Best use of styles

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Writemood
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Sun Jun 14, 2020 10:44 pm Post

I'm using the current Beta of Scrivener 3 for Windows. I'm not sure if this is the best place for my post. I'm posting this in Using Scrivener, because the post is not Windows-specific. Anyway, I'm wondering whether my current usage of styles is wise, or whether I may have hosed myself.

Tl;dr: I've set up Scrivener 3 projects with a defined body text style. But, I'm concerned that I may have screwed myself in doing so.

Background: With a great many machinations, I have successfully brought many pages of several works-in-progress novels, created originally in Adobe FrameMaker, into Scrivener 3. In the Technical Writing world, of which I was a part, FM was far superior to Word and the like for handling large and complex documents. Besides, I hated using Word. :-)

But, FM is not exactly a fiction writer's tool for creative liberation. I found Scrivener 1 for Winddows some years ago. Many features appealed to me, not least of which was its tremendous flexibility in structuring and re-structuring. It was just what I was looking for. I did my initial conversions of FM docs into Scrivener 1.

In the FM world, and for that matter, in the MS Word world too, it is good practice to use paragraph and character styles to achieve the desired formatting. A big no-no was/is to bypass styles by overriding individual blocks of text manually.

In bringing my work over to Scrivener 3, I figured the same wisdom would apply. Styles did not carry over from FM, so I went about setting them up in Scrivener 3. I ignored all styles except for body text and a paragraph style I used for inline notes to myself, similar to Scrivener's inline annotations.

So, my converted documents now consist of body text in Scrivener style "Body," inline notes in Scrivener style "kBody," and everything else (headings, titles, etc.) as Scrivener style "No Style."

But, then I revisited the tutorial and came upon this advisory from L&L:

"Tip: For body text, it’s generally best to use “No Style”. In Scrivener, unlike in many word processors, you should apply styles only to text that you want formatted differently from everything else. If you use styles for everything, even the main body text, then you will make it harder for Compile to override your formatting for different output requirements."

I'm not sure what to do now, if anything. Other than a few spot-tests, I haven't done much compiling. I realize the paradigm shift of using Scrivener versus traditional word processors, with Scrivener's separation of text-creation and text formatting. But, I hadn't reckoned on No Style being the preferred choice for body text.

(1) What would be the downside if I keep my current Scrivener setup, with styles Body, kBody, and No Style? I don't have a good sense of what would "make it harder for Compile to override your formatting" means in practical terms.

(2) If it does make sense for me change body text back to No Style, can I do that in bulk somehow, or would this be a manual effort?

I don't really want to undo all I've done to date concerning styles. But, if it makes more sense in the long run for me to do just that, I would rather do it now, with the documents in very rough wip states, than to have to do it later when I'm much farther along with writing.

Thank you for reading this lengthy dilemma, and thank you kindly for any advice and guidance,

Ken

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kewms
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Sun Jun 14, 2020 11:32 pm Post

The Compile command treats any Style as a "Preserve Formatting" command. The Compile command will not change a Style unless you explicitly redefine it.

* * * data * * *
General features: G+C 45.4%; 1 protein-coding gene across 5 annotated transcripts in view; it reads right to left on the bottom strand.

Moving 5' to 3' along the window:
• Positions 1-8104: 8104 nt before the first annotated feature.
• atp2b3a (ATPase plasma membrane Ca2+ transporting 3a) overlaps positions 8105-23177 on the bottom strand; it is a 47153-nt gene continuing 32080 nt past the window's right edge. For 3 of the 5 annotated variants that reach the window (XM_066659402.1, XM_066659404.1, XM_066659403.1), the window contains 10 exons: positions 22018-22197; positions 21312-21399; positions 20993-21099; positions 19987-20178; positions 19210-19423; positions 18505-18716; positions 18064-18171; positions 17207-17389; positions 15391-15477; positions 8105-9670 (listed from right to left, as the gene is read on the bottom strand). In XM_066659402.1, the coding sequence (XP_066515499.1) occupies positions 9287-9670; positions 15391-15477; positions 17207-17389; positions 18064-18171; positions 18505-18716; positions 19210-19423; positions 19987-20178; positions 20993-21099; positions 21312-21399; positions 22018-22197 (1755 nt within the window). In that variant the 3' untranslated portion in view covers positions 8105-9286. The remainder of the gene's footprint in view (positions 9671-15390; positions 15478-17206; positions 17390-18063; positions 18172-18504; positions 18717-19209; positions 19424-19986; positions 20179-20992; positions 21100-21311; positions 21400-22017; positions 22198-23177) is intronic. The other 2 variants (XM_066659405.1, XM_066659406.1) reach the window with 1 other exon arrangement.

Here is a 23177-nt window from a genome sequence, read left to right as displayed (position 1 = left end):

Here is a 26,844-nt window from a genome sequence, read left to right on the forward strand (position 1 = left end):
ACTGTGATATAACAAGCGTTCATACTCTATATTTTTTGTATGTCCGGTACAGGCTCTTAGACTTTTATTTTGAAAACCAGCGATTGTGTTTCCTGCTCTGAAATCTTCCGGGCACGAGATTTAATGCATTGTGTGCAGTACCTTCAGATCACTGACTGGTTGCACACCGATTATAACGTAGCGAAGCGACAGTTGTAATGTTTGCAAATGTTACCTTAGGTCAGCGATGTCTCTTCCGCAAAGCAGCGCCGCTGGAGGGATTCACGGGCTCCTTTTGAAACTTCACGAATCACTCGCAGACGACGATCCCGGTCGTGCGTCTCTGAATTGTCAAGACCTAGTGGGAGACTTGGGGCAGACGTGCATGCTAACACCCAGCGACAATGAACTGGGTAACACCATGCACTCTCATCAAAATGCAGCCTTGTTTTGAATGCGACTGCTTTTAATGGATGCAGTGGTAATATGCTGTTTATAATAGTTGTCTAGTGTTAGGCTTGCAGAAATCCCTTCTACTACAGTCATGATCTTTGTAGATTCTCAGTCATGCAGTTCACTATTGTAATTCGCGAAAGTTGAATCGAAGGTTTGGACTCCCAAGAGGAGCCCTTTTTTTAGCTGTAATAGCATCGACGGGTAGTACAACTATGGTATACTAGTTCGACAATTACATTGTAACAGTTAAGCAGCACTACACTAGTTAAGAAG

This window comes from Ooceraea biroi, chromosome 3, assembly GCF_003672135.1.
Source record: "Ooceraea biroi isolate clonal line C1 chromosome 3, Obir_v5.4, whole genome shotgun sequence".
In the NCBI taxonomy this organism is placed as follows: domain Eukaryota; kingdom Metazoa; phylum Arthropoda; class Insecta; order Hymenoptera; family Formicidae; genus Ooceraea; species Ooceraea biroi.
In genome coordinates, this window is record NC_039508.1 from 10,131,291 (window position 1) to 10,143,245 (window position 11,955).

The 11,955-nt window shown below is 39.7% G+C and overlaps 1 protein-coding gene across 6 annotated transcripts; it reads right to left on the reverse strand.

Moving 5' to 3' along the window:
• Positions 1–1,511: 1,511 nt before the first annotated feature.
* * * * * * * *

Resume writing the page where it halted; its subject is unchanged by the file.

Whether that's a problem depends on how extensively you want your formatting to change between the Scrivener editor and your output document. Some of the built-in Compile formats normalize the manuscript to conform to various "standards," and those won't give the expected result if the body text has a style applied.

Katherine
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Writemood
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Mon Jun 15, 2020 12:30 am Post

Thank you, Katherine.

I now understand the purpose of the "Tip" in the tutorial. But, I'm still unclear as to whether it's worth my effort to change body text back to No Style.

What are these "standards," and how might their lack in my compiled output mess me up? Is it that certain editors, or publishers, or ..., expect a certain formatting that Scrivener can't deliver upon compile unless I were to change the body text style to accommodate that publisher? And, then I would have to do the same for other editors/publishers who might have different standards?

If that's the case, it sounds like it may be worth my while to de-style my body text. It sounds, too, like I would have been better off defining styles for everything except body text, rather than the other way around.

Damn. The habit of using styles in my writings is ingrained. I like the clarity that it gives to the editor in font, font size, color, spacing, etc.

(1) If I de-style the body text, can I somehow retroactively apply my personally preferred body text formatting to all "No Style" paragraphs in existing documents?

(2) If so, I would imagine that it would apply that same formatting to everything formatted as No Style, including headings, titles, etc. Is this so?

(3) Is there an "en masse" way to change all instances of a defined paragraph style to No Style?

Thanks again.

Ken

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kewms
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Mon Jun 15, 2020 2:04 am Post

Writemood wrote:What are these "standards," and how might their lack in my compiled output mess me up? Is it that certain editors, or publishers, or ..., expect a certain formatting that Scrivener can't deliver upon compile unless I were to change the body text style to accommodate that publisher? And, then I would have to do the same for other editors/publishers who might have different standards?